- Museum number
- Object: Fragment of a new farce.
Below the title: Scene—Interior of a Palace—Archbishop seated,—noise & confusion without—door bursts open—enter Bishop. Manners-Sutton (left), seated by a writing-table, receives with dismay Bishop Blomfield of Chester (right) who stands over him to give him dreadful news, in lawn sleeves, hat in raised hand:
Arch......Angels and Ministers! ist thou?
Dear saint of Chester? what? how now?
Thine eye distort—thy lip of blue—
That haggard cheek—that deathlike hue—
Each starting hair upon thy wig—
Some deed proclaims, with horror big!
Speak!—dread forebodings sieze my soul,
Of Papists—or, some new Old Noll!
Speak!—I conjure!—thy tidings tell!
Chestr O! hor.... O, horri.....horri-ble!—
No—no! no—no! most rev'rend brother!
Papists were not so bad!—nor tother!—
Becket and Anselm, they were good!—
And Noll—O! he had sanctitude!
E'en York who Sunday journey sped,
And spurn'd me, is out-Herod-ed!
For O! the church a monster bears,
With mitred head and hoary hairs!
The gates of hell thro' him prevail,
And th' beast with all the heads & tail!
Our truth—our holiness—are gone—
And we, are she,—of Babylon!
Then hear, what well may make thy soul,
Be wither 'd like a parchment scroll!
List!—if thou hast an ear—O! list!
Nor....ch!—old Nor....ch—plays at Whist!!
Arch......Ha! says't thou so ?—insulted heaven!
Can such things be—and be forgiven?
Shall scandal come to the church and shame,
For Sin, the declogue doth not name!
Give me my Crozier! such a rubber I'll
Lend th'old contumacious Liberal!
That cards—so help me! he shan't play
From this unto his dying day!—
And Thou! O! youth immaculate
Hear, what rewards thy zeal await—
On earth—thy wig at rubber horrified
With mightier mitre shall be glorified!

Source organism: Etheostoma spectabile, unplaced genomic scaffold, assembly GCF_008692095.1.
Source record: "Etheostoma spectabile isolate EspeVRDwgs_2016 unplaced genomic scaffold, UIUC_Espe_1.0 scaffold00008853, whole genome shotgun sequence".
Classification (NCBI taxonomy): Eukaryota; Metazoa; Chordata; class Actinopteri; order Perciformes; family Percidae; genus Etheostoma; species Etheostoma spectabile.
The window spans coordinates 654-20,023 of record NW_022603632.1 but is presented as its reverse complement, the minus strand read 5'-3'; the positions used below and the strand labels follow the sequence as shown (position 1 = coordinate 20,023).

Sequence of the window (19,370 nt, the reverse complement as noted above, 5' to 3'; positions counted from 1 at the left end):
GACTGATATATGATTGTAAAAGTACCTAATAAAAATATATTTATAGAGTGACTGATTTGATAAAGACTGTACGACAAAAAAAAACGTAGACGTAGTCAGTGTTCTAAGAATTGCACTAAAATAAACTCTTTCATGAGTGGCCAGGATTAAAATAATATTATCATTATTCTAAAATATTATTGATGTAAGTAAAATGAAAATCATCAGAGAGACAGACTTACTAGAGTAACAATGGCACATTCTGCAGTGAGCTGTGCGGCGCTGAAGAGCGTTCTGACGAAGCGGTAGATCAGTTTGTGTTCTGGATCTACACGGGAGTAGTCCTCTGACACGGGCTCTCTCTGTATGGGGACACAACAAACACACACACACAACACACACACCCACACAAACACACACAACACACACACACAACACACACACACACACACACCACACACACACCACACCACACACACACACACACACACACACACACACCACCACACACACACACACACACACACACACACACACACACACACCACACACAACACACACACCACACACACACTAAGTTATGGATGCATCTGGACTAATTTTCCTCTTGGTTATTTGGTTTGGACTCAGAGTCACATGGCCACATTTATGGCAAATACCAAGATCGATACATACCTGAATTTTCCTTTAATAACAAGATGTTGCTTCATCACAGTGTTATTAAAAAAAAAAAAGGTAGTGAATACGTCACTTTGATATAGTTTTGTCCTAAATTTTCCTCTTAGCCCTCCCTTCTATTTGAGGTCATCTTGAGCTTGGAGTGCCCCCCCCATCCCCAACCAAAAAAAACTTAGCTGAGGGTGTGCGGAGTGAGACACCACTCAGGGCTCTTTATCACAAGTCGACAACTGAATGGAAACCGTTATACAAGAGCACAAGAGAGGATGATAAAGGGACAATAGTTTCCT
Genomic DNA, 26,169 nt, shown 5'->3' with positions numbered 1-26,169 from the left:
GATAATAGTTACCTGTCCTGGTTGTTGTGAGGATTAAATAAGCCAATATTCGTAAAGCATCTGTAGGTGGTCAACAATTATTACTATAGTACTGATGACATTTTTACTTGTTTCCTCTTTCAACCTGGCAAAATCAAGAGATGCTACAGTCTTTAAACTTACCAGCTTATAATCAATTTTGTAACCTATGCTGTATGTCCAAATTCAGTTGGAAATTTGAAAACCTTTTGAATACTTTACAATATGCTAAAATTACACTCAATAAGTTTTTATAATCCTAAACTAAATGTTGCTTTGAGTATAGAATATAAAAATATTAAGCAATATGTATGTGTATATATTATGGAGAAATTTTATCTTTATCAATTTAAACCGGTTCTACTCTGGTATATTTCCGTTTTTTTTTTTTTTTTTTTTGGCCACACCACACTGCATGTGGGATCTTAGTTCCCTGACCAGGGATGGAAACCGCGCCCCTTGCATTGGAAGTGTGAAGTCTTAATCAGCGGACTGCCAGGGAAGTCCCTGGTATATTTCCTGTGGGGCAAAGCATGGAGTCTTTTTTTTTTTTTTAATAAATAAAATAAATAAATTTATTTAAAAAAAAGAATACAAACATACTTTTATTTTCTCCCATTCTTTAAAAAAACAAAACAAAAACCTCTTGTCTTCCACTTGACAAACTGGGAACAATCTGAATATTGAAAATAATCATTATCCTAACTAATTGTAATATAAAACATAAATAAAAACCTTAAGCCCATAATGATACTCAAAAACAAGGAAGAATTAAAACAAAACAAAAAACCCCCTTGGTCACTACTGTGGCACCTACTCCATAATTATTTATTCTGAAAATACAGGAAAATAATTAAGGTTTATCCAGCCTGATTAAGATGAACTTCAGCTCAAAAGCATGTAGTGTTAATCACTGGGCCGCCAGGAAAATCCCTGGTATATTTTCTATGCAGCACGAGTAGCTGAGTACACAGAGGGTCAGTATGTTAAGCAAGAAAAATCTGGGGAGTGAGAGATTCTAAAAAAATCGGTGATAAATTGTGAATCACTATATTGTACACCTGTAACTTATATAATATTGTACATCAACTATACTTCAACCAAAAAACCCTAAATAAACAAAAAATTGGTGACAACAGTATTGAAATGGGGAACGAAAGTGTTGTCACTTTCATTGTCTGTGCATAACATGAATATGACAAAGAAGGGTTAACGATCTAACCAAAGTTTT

And heaven shall greet you when you die,
The Church's canonized Pry!
Hand-coloured lithograph vignette with title and inscription engraved on a separate plate printed below (dialogue in three columns)
- Production date
- 1827 (c.)
Height: 91 millimetres (inscription plate-mark)
Height: 183 millimetres (lithograph)
Width: 275 millimetres (inscription plate-mark)
Width: 187 millimetres (lithograph)
- Curator's comments
- (Description and comment from M. Dorothy George, 'Catalogue of Political and Personal Satires in the British Museum', X, 1952)
Henry Bathurst (1744-1837) was considered for many years the only liberal bishop in the Lords; he was notoriously easy-going and neglected his diocese. S. C. Carpenter, Church and People, 1789-1889, 1933, pp. 55, 90, 255. Blomfield (1756-1857), who became bishop of London in 1828, was a disciplinarian, but though objecting to fox-hunting parsons, he tolerated cards and dancing. Matheson, English Church Reform 1815-1840, 1923, p. 169. A satire on the puritanism which accompanied the rapid growth of evangelicalism, seemingly misdirected but based on a newspaper story headed 'More Cant'.
The Bishop of Chester 'has complained to the Archbishop . . . that the venerable Bishop of Norwich, a Prelate full of virtues and years, (now in his 86th we believe,) has exhibited the vicious example of playing a quiet rubber of whist in the evening! And the Archbishop, thus dragooned into a species of petty meddling, quite foreign to his Grace's own disposition is compelled to communicate the unfriendly story to the Bishop of Norwich . . . what a condition of ecclesiastical polity, that must tolerate such a pious busybodiness!' Bell's Life in London, 2 Dec. 1827.
- Not on display
- Acquisition date
- Prints and Drawings
- Registration number